Oct 16 (Reuters) – Citigroup Inc Chief Executive
Vikram Pandit resigned abruptly on Tuesday after months of
simmering tensions with the board of directors, a shocking
change at the top of the No. 3 U.S. bank.
A statement from Chairman Michael O’Neill said Michael
Corbat, previously chief executive for Europe, Middle East and
Africa, would succeed Pandit as CEO and as a board member.
By Sam Forgione
This week’s Weekend Reads may drive you back to the big news of the week: The Debates.
Just as the candidates’ tone and tenor seemed to drive judgments as to who won and lost, some stories were written about sparring between politicians and bankers, billionaires on whether a bankrupt Mexican company should be let off the hook, the banks and the foreclosed-upon, and the more milder subject of volatility investing. In the case of the Foreign Policy and DealBook links, the attitudes of the parties involved seem more important than their logic. And a winner and a loser probably won’t come to you. At least here, unlike in the voting booths, you can stay undecided.
So it appears Uncle Ben a/k/a Fed Reserve Chairman Ben Bernanke finally gets it: to fix the U.S. economy, you need to fix housing. The trouble is the Fed’s remedy of buying $40 billion worth of mortgage backed securities each month may not do the trick.
Bernanke argues that buying MBS will push mortgage rates even lower–something that will spur loan refinancings and make it easier for people to buy a home. He believes a rush of new home buying will spur home construction and create job, jobs, jobs.
By Matthew Goldstein
The FHFA continues to reveal as little as possible about its pilot project of selling foreclosed homes to private investors in bulk sales.
With surprisingly little fanfare, the Federal Housing Agency announced this week that Pacifica Companies, a little-known San Diego investment firm, is the first company to emerge as the winner in the pilot project. Pacifica is buying 699 single-family homes that are part of Fannie Mae’s REO portfolio in Florida.
By Matthew Goldstein and Jennifer Ablan
Jamie Dimon’s coat of teflon is wearing well, even as the criminal and regulatory investigation into the London Whale trading scandal deepens.
Shares of JPMorgan Chase, which plunged more than 20 percent in the days after the bank revealed in May that the trading losses were much worse than previously believed, have rallied back. The stock is now trading around $38.66 a share. On May 10, when the bank disclosed after the bell that it had lost at least $2 billion on derivatives bets made by a group of London-based traders, the stock closed at around $40.
By Matthew Goldstein and Jennifer Ablan
There’s nothing surprising about FHFA head Ed DeMarco’s decision to nix the idea of writing down some of the debt owed by cash-strapped homeowners on mortgages guaranteed by Fannie and Freddie. DeMarco, whose agency regulates Fannie and Freddie, has been a consistent opponent of principal reductions–something we pointed out last October in our story on the need for a “great haircut” on consumer loans and including student and mortgage debt to stimulate the economy.
But DeMarco’s renewed opposition comes at a time that there is a growing consensus that something needs to be done on the housing front to get the U.S. economy going, as opposed to simply churning along at the current anemic rate of growth. More and more economists are saying that reducing mortgage debt will not only reduce foreclosures, it will give ordinary Americans more money to spend on goods and services.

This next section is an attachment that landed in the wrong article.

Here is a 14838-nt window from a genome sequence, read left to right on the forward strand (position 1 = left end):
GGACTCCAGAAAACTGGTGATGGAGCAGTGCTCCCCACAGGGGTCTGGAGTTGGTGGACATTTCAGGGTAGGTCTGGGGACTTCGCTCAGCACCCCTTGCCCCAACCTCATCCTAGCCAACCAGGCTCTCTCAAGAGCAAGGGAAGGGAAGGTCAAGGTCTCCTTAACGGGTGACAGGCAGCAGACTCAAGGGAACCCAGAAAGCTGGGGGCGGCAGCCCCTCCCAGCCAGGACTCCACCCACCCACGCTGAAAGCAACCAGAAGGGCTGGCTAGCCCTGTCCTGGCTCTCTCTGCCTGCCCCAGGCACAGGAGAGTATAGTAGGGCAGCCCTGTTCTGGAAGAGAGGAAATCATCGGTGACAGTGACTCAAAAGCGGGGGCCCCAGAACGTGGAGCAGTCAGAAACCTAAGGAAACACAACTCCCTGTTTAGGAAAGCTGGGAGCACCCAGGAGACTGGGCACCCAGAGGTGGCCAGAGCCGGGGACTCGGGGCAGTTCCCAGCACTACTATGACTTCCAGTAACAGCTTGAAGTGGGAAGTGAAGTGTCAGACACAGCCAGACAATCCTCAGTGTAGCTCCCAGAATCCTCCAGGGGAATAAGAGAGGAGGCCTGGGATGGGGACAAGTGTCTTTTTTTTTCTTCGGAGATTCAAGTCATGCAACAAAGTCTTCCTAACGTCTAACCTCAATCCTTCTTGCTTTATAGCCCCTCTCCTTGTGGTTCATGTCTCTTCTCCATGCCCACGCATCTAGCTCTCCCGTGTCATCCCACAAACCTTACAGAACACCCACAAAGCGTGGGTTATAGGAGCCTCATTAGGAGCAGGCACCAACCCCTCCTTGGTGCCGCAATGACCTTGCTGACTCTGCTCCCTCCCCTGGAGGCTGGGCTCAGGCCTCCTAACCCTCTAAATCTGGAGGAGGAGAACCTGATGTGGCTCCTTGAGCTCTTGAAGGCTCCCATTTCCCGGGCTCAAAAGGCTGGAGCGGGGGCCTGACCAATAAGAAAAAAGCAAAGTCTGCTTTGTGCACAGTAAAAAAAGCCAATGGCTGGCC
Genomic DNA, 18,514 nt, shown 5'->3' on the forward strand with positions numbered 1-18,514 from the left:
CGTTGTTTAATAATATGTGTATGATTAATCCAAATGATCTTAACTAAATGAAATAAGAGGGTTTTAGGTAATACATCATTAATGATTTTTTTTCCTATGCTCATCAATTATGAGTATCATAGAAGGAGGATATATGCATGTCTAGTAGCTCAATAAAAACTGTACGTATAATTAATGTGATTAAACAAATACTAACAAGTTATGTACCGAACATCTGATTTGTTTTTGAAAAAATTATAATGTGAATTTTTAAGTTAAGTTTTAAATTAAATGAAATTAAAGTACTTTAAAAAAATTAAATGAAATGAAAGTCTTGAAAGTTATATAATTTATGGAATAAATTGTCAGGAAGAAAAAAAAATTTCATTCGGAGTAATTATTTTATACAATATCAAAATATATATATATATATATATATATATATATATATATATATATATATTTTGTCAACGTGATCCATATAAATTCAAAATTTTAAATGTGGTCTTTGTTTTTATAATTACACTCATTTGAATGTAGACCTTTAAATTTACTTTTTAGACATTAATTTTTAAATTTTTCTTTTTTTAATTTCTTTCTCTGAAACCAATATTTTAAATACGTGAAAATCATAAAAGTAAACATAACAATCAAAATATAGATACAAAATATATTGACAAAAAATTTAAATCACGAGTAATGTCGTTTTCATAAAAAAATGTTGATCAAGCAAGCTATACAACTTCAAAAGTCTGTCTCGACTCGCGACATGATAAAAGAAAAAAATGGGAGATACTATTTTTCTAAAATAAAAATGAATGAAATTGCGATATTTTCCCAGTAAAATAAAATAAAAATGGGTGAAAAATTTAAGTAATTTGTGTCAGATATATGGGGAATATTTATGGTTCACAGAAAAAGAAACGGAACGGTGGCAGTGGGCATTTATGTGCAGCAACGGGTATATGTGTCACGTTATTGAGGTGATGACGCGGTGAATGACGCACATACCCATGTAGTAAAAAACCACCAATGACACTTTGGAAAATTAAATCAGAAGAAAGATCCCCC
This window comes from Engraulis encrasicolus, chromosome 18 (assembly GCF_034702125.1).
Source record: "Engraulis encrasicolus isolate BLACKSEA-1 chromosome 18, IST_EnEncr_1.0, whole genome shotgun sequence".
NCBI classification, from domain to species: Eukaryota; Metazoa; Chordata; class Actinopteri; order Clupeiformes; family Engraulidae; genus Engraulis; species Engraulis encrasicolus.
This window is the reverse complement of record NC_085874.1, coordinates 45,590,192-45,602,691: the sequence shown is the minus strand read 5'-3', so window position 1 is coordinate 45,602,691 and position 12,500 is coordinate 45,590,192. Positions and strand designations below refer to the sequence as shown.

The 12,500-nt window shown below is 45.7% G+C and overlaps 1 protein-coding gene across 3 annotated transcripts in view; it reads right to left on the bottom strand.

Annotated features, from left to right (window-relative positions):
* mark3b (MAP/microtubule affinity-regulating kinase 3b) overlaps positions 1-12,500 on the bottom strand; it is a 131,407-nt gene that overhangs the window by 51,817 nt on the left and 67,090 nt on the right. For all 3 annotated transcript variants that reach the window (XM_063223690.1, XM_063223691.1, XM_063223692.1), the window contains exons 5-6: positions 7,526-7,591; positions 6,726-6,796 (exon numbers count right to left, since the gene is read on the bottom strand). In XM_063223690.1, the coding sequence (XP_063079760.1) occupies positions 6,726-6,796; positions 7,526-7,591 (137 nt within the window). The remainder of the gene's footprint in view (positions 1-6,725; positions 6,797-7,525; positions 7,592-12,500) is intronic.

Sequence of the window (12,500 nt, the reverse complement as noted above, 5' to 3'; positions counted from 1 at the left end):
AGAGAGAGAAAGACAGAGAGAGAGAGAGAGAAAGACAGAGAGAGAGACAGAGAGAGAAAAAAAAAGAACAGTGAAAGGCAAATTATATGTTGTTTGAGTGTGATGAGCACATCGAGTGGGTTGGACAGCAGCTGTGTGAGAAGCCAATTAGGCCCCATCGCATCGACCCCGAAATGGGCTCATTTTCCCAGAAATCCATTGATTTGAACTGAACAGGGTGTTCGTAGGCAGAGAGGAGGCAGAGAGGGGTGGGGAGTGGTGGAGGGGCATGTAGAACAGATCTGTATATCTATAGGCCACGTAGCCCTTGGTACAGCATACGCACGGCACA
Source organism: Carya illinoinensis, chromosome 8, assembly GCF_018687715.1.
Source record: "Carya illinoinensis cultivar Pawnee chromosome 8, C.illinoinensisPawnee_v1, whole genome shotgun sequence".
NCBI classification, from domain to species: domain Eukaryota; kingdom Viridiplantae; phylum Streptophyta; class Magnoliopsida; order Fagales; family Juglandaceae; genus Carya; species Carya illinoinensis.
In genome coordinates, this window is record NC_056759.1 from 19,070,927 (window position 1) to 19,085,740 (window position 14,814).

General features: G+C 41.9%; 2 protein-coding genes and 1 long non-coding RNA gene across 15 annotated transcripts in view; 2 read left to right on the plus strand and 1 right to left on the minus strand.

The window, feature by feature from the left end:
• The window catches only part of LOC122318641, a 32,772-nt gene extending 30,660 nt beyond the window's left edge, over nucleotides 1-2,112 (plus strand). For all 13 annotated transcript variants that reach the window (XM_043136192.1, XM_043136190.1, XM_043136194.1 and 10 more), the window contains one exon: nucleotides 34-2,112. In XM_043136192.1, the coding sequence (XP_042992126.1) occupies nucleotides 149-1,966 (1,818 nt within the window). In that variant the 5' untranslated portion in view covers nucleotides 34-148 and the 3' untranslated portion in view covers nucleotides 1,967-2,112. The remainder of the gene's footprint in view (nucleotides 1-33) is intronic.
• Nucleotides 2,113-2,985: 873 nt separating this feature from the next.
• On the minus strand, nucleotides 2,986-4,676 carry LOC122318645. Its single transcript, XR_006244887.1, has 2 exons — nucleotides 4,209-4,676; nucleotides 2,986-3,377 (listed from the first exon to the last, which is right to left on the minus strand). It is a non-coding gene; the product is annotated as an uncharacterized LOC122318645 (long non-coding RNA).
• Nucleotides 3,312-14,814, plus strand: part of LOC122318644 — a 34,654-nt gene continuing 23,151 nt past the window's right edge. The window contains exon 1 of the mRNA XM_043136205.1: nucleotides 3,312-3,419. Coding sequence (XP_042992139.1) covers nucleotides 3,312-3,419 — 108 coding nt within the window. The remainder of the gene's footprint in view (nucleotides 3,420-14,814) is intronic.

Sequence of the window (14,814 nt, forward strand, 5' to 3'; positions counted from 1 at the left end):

(Reuters) – Oliver Chang, the former head of U.S. housing strategy at Morgan Stanley (MS.N: Quote, Profile, Research, Stock Buzz), on Wednesday announced the opening of an investment firm that intends to spend up to $1 billion to acquire distressed, single-family homes over the next two years.
Sylvan Road Capital is launching with a $300 million investment from an undisclosed private equity firm, the new firm said.
Jenn Ablan likes to tell me that people are always writing about PIMCO and Bill Gross, the long reigning “king of bonds.” And when you think of it there’s a lot of truth to that assertion.
Gross’ mammoth $263 billion Total Return Fund gets endless coverage because–by its very size–it really is the bond market. It’s one reason why so much ink is spilled whenever the Total Return Fund has a month where investors pull more money out of the fund than put in. And it’s why there’s so much analysis of what Gross & Co. are doing with Treasuries and mortgage-backed securities–and whether they are using lots of leverage and derivatives to boost exposures.
July 27 (Reuters) – California Lieutenant Governor Gavin
Newsom on Friday warned influential investor group Securities
Industry and Financial Markets Association to “cease making
threats to the local officials of San Bernardino County” over a
plan to use eminent domain to seize underwater mortgages from
San Bernardino County, located east of Los Angeles, and some
of its towns have set up a joint authority that would use the
power of eminent domain to forcibly purchase distressed
mortgages. Rather than evict homeowners through foreclosure, the
public-private entity would offer residents fresh mortgages with
July 22 (Reuters) – U.S. prosecutors and European regulators
are close to arresting individual traders and charging them with
colluding to manipulate global benchmark interest rates,
according to people familiar with a sweeping investigation into
the rigging scandal.
Federal prosecutors in Washington, D.C., have recently
contacted lawyers representing some of the suspects to notify
them that criminal charges and arrests could be imminent, said
two of those sources, who asked not to be identified because the
investigation is ongoing.